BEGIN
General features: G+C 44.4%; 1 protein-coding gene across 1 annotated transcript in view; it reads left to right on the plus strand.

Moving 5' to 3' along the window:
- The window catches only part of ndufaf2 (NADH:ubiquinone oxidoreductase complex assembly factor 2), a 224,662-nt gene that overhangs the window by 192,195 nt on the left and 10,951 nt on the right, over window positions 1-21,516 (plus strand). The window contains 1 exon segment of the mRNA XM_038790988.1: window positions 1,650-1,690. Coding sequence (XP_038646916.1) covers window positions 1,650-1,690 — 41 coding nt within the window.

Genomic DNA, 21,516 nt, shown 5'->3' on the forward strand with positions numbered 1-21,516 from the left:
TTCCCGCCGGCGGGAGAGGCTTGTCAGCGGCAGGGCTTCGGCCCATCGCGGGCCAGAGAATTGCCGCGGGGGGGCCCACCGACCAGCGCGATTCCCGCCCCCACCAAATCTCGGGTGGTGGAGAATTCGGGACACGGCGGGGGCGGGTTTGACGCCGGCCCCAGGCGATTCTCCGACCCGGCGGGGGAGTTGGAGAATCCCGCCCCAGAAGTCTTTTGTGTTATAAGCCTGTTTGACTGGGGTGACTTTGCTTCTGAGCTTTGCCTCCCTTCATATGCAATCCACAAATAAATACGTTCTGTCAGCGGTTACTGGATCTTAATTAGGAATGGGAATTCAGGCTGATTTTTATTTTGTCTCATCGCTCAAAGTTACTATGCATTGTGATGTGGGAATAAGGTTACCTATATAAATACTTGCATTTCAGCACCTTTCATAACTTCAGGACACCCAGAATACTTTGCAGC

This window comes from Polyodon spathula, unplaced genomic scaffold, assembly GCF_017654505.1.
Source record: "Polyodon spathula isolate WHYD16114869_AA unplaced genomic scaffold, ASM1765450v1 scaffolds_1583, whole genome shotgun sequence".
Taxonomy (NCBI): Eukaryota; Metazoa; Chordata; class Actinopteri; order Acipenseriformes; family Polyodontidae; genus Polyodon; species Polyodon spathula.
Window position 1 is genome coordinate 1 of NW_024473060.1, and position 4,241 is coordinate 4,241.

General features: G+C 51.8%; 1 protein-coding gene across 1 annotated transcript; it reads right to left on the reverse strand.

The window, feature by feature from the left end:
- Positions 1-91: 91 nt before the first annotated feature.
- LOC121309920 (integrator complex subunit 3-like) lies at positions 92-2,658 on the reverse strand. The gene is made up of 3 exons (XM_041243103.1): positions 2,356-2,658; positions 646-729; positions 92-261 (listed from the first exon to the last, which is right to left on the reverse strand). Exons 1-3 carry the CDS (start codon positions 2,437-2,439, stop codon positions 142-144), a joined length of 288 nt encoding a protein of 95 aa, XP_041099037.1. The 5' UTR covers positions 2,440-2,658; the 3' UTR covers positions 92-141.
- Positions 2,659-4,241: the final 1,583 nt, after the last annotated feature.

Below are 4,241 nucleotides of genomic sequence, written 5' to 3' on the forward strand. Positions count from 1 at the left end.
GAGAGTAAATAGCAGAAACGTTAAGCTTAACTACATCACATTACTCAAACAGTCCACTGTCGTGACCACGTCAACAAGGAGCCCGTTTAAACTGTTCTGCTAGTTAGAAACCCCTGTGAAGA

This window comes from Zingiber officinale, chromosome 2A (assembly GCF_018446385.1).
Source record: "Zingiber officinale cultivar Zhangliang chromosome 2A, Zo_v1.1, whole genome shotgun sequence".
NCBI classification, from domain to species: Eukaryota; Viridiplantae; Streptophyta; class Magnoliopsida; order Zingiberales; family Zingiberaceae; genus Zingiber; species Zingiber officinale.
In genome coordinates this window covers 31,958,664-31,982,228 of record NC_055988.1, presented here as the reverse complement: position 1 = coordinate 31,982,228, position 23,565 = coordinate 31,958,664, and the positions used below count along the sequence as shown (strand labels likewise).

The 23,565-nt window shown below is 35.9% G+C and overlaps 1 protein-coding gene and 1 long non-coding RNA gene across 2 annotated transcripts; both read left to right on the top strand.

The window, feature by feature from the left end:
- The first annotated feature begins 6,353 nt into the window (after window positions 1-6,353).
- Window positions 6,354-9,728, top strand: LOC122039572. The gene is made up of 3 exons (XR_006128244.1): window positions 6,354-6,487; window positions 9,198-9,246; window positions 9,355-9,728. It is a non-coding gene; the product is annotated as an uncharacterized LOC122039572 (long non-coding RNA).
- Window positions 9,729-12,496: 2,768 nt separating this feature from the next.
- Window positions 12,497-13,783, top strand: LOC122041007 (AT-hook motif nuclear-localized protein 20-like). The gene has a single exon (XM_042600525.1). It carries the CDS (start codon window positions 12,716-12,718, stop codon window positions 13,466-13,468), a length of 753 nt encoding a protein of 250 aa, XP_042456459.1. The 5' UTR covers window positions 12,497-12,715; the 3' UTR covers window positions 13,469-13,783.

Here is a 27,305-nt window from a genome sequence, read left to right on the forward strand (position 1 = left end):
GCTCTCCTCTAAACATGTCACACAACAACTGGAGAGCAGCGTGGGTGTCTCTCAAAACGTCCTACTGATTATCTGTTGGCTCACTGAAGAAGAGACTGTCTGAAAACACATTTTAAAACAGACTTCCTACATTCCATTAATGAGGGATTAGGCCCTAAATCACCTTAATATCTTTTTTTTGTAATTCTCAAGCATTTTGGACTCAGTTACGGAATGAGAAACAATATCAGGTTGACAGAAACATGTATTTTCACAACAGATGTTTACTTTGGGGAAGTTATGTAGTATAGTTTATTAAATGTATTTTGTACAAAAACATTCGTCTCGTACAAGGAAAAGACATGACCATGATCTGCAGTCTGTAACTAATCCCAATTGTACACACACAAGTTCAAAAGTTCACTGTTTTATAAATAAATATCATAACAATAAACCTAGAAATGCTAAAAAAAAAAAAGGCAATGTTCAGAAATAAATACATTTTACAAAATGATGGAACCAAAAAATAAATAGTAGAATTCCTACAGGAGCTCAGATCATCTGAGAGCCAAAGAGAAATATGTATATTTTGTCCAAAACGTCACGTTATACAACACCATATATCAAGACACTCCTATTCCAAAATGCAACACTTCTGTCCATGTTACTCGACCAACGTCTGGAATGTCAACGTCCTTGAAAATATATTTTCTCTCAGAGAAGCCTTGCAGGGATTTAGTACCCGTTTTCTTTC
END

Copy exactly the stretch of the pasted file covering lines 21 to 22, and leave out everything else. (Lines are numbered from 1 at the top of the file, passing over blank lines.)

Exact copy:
The 23,565-nt window shown below is 35.9% G+C and overlaps 1 protein-coding gene and 1 long non-coding RNA gene across 2 annotated transcripts; both read left to right on the top strand.

The window, feature by feature from the left end: